CHARLOTTE, N.C. -- IndyCar Series star Danica Patrick made official on Tuesday plans to drive a partial Nationwide Series schedule for JR Motorsports in 2010.
Now comes the hard part.
Patrick will begin at an ARCA Series test at Daytona International Speedway on Dec. 18-20 her quest to make the transition from open wheel cars to stock cars. It is an experiment that NASCAR welcomes because of the intense attention the 27-year-old driver will bring to the male-dominated sport.
It is a decision that some have been skeptical of since Patrick made public her intentions.
"She should stay where she is," Janet Guthrie, the first woman to reach the top level of open wheel racing and NASCAR in the 1970s, told the New York Times earlier this year. "She is in the best possible situation in the IRL, in the catbird seat with one of the few teams [Andretti Autosport] that is capable of winning."
Regardless, Patrick is excited about the new venture that will have her in a No. 7 -- her number in IndyCar -- Chevrolet sponsored by GoDaddy.com for about a dozen Nationwide races. She signed a two-year deal.
The IndyCar sensation unveiled her green and orange No. 7 Chevrolet at Chase Field on Tuesday.
The plan is to enter Patrick in the ARCA opener in February at Daytona and get approval by NASCAR for the Nationwide opener. An exact number of races weren't given as Patrick made the announcement from Phoenix, but sources said it will be around 12.
The GoDaddy.com sponsorship will be on the JRM car only for the races in which Patrick drives, sources said. JRM officials continue to look for sponsorship for the No. 88 that will be driven by Kelly Bires and any remaining races for the No. 7 car.
Patrick will bring much-needed publicity to a sport with sagging attendance and television ratings. According to the Davie Brown Index that measures a celebrity's ability to influence brand affinity and consumer purchase intent Patrick ranks tied for third in NASCAR with seven-time Sprint Cup champion Richard Petty behind Jeff Gordon and Dale Earnhardt Jr. In terms of appeal -- or consumer likeability -- she ranks second only to Petty.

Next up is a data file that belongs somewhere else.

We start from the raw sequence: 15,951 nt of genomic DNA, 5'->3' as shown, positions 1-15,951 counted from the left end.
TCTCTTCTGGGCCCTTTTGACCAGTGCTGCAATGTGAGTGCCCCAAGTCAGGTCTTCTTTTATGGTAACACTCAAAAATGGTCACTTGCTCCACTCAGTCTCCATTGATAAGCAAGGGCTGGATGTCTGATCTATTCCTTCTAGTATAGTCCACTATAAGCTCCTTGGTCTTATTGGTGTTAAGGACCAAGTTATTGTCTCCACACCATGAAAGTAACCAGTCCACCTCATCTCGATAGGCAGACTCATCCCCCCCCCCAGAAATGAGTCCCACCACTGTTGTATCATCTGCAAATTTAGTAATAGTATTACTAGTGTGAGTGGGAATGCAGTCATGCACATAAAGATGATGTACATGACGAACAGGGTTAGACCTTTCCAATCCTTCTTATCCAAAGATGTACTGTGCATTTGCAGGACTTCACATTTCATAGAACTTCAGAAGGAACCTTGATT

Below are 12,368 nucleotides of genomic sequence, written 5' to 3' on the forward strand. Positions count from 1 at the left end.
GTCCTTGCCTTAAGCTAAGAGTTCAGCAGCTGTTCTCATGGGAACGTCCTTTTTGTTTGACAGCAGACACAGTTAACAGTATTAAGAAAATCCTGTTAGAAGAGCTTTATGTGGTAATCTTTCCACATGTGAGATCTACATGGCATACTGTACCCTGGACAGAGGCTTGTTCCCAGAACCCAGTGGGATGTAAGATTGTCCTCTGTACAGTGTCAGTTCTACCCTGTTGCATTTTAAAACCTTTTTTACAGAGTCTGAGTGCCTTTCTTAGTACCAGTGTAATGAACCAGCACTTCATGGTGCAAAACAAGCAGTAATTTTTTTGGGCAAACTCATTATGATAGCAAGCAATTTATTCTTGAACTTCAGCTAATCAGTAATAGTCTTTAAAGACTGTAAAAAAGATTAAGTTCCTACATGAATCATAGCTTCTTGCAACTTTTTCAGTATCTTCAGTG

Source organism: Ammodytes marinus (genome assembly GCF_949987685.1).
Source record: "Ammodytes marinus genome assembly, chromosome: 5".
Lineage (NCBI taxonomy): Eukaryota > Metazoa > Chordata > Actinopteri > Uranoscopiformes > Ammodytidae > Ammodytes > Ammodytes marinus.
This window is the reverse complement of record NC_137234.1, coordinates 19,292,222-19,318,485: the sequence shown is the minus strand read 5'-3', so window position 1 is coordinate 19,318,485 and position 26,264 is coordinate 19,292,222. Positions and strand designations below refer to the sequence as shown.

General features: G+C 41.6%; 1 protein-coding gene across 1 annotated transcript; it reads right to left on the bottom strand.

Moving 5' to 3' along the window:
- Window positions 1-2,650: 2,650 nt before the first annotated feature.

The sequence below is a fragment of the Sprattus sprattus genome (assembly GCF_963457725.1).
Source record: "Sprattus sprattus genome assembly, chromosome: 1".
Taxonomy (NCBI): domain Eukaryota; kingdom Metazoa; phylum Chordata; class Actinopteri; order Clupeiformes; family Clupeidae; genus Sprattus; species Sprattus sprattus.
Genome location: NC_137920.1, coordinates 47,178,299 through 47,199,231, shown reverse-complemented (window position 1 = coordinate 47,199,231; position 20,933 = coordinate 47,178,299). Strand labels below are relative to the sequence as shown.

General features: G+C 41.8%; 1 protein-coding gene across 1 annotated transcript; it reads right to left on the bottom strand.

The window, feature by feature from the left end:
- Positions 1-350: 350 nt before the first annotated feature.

Patrick's biggest challenge will be on the track.
"Danica, I think she's got the talent and everything but I don't think she knows what she's getting into," Juan Pablo Montoya said in September.
Montoya understands the difficulties of the transition better than most. The former Indianapolis 500 champion left Formula One three years ago to pursue a career in the Sprint Cup series.
A driver with far better credentials than Patrick, who has one win and finished no better than fifth in points, Montoya ranked 20th in points as a rookie and 25th a year ago before making the Chase this season. He still hasn't won on an oval track.
"They're so different to drive," said Montoya, explaining the difference between a stock car and Indy car. "It's not the same feeling."
Montoya said trying to compete in IndyCar and the Nationwide Series at the same time will make the transition even more difficult.
"I wouldn't be doing both cars, to be honest with you," he said. "That's my advice."
Team owner Jack Roush agreed, telling reporters last month if Patrick wants to come to NASCAR she should do it "with all her heart and soul and commitment," not on a part-time basis.
Others suggest patience will be the key to whether Patrick succeeds or not.
"It will take time no matter how good someone is," Carl Edwards recently said. "Coming from another discipline to this, that's a huge step."
Patrick's ultimate goal, if she succeeds in Nationwide, appears to be a career in the Sprint Cup series as soon as the new three-year deal she has with Andretti Autosport expires in 2012.
There has been speculation that Patrick might be a future replacement for 50-year-old Mark Martin in the No. 5 sponsored by GoDaddy.com at Hendrick Motorsports. Team owner Rick Hendrick co-owns JR Motorsports with Earnhardt and his sister, Kelley Earnhardt.
But for now the focus is on getting prepared for Daytona.
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